We spoke together a few minutes later.
“Was that your Mom?” I asked.
Even though our previous conversations had mainly been marked by few words and even fewer emotions, she gave me the semblance of a half-smile, sort of.
“Oh, yeah,” she replied.
“Sounds as if she’s got quite the mind of her own,” I quipped, careful not to put too much emotion into my end, either.
That provoked a three-quarters-smile.
“You can say that again.”
“She wanting to bring half the church with her or something?”
Seven-eighths, now, with even a shake of the head.
“Don’t tempt her.”
We were on a roll, so I thought, why not?
“Pack up the church bus and maybe the van, too?”
This time she even leaned forward slightly, the asymptotic smile approaching, approaching . . .
“You’ve met my Mama?”
I gave in to the first chuckle.
“You know, there’s that old heliport out there that they’re not using. They could set up a meeting, bring a musician and a keyboard, have themselves a whole service, wave at you during the greeting time, the whole bit.”
Apparently, with that, asymptote reached, laugh achieved.
“I told you,” she grinned, “don’t tempt her.”
Thus began our own continuing rendition of “I Remember Mama.”
“I’m somehow suspecting that nobody had better cross your Mama,” I remarked later that week.
“Just let ‘em try,” she answered, the smile by then so much easier to appear, the demeanor so much less tense. “My Mama might not be tall, but you’d never know it. She still tells me, ‘Girl,’ and I hop to. Why, I’d once been out one night when I was a kid—just one night, mind you—and I sure learned never to do that again, I tell you. It wasn’t more than a couple of weeks later I walked upstairs from the basement, looked at her, she looked at me, and then she gave me this little swat, just like that. I asked her, ‘What did I do?’ all self-righteous, you know? And she just looked me dead in the eye and said, ‘You looked like you were about ready to do something.’”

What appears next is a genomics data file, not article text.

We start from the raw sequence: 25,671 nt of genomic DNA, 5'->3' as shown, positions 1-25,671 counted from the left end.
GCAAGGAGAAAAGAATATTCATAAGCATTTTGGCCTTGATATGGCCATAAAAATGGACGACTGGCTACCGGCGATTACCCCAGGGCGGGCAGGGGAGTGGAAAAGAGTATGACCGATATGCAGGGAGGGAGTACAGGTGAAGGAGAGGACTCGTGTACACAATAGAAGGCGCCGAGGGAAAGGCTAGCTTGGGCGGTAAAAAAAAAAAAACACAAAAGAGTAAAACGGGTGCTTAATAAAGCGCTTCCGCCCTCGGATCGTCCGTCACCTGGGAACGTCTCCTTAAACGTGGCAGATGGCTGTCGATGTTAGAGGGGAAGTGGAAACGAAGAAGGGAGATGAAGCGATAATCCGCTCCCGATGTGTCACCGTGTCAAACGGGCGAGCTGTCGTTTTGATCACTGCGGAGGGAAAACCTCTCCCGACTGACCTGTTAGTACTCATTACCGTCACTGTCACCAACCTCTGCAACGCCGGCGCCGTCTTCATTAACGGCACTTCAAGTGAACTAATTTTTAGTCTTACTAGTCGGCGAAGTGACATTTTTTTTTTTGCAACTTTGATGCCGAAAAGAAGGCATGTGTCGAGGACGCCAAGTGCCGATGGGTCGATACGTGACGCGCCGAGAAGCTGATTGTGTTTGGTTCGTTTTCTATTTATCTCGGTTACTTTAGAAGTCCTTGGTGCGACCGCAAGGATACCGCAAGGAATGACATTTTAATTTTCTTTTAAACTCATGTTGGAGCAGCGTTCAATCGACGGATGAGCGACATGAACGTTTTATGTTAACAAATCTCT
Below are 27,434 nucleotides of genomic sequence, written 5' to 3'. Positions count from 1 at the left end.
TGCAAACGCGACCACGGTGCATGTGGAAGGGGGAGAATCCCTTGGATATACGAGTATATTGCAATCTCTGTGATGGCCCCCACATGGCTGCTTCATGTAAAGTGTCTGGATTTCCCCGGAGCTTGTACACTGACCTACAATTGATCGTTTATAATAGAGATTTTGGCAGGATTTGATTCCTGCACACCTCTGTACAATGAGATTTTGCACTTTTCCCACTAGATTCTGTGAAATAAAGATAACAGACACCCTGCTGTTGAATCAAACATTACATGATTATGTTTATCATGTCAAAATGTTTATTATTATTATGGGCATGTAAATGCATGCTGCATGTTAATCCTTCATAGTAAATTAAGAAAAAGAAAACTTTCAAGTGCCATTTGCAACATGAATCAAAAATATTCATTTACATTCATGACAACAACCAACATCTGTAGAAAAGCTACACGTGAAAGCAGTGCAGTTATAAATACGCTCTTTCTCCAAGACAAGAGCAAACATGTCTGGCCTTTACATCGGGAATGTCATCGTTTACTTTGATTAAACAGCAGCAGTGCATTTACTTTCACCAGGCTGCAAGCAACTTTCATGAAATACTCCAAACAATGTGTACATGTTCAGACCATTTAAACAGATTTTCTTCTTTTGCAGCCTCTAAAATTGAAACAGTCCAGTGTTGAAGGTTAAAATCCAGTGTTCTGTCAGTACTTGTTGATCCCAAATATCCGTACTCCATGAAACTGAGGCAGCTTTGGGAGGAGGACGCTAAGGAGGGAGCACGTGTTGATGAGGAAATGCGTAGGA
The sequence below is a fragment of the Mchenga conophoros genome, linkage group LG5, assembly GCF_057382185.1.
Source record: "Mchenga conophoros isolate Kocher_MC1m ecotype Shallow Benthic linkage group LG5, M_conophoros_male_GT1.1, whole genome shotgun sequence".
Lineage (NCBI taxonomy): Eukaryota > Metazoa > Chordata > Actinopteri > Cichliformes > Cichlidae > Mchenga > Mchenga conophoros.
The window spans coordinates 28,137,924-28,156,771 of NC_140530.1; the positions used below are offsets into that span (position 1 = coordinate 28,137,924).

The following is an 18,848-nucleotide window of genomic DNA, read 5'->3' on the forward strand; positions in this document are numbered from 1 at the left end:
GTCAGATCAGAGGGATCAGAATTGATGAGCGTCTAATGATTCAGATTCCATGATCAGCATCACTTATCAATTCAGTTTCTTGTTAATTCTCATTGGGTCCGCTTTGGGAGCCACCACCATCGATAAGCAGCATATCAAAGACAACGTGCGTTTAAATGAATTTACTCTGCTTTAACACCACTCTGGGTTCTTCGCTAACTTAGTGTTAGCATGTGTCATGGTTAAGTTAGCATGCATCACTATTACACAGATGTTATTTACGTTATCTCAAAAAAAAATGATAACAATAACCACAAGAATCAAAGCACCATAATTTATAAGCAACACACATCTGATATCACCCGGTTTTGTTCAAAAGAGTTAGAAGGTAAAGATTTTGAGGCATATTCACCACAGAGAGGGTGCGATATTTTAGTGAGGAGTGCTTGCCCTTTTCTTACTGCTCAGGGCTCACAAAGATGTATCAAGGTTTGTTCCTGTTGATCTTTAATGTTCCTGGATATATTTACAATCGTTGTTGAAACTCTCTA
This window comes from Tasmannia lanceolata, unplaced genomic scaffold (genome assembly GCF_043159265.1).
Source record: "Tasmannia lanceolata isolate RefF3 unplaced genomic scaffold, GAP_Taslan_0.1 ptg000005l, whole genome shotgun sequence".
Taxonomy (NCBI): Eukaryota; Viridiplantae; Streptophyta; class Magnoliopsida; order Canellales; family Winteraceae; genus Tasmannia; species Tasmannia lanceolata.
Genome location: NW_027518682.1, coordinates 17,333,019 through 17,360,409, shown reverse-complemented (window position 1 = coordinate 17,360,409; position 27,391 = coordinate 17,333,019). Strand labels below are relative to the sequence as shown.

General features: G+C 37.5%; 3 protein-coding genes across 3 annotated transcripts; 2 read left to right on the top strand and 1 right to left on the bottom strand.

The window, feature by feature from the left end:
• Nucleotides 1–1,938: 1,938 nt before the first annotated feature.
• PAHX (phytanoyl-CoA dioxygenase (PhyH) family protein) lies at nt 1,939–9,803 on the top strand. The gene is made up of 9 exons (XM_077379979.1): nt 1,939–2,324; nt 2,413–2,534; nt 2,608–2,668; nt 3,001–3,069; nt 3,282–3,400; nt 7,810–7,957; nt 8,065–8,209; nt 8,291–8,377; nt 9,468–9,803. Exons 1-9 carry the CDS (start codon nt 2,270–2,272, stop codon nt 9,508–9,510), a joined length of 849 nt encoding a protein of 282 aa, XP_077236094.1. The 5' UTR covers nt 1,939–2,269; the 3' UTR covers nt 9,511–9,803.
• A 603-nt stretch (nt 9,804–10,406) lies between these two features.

At that, my patient paused and gave me, I think, her first of many full-faced, eyes-twinkling smiles.
“She was probably right,” was all she said.
My, how the stories went on.
I finally had a chance to meet her mother a few weeks later. In front of me indeed was a woman who may not have been that tall, but I sure didn’t know it. She was decked out in what they used to call a “pant suit,” and I mean it was a pant suit, bought full retail, no doubt, for no self-respecting outfit like that would last long enough in the store to make it to the sale rack. And did she know how to accessorize, let me tell you, not too much, not too little, without old-lady shoes to boot. My patient had once told me that her mother always flies, thank you, never drives to Nashville or anywhere else her kids might be.
Seeing the lady in front of me, I had no doubt of that whatsoever.
“Nice to meet you, ma’am,” I said, offering her my hand.
Her posture perfect, her head tilted slightly, she offered me her hand in return, not regally, for that would be too stiff, too formal, just pleasantly and confidently. Imagine the Queen Mother with a pinch of attitude.
“Nice to meet you, too, Doctor,” she replied.
“Doing my best to keep her honest,” I said, my head nodding toward her daughter.
As she let go of my hand, she turned her own head toward her, gave her one of those looks, and then she turned back to me to give me the selfsame. “Good luck with that,” she muttered, her wry smile telling the rest of the story.
I looked at my patient. She looked at me. What else could she say but, “Yes, Mama.” What else could I say but “Yes, Ma’am.”
There is no tidy way to wrap up a trauma narrative, sexual or otherwise. All of us bring givens, histories to our every encounter that shape what can or cannot, should or should not be said. Sometimes all I can do as a therapist is watch and hope that this other human being before me can re-find and redefine all that he was, all that she will become.
Other times, though, I catch a break. I get to meet women who have served faithfully, suffered as they must, and never let go, no matter what. I get to see strength cross a generational divide and infuse both sides not only with hope, but with a smile. And I get to learn, once again, that some stories are best told in their subplots, down in the deep streams of human connection that just flow on, baby, just flow on.
At least you can get a good laugh out of it every now and then. And believe you me, if anyone is good for a laugh, it’s Mama.
Yes, ma’am. And thank you.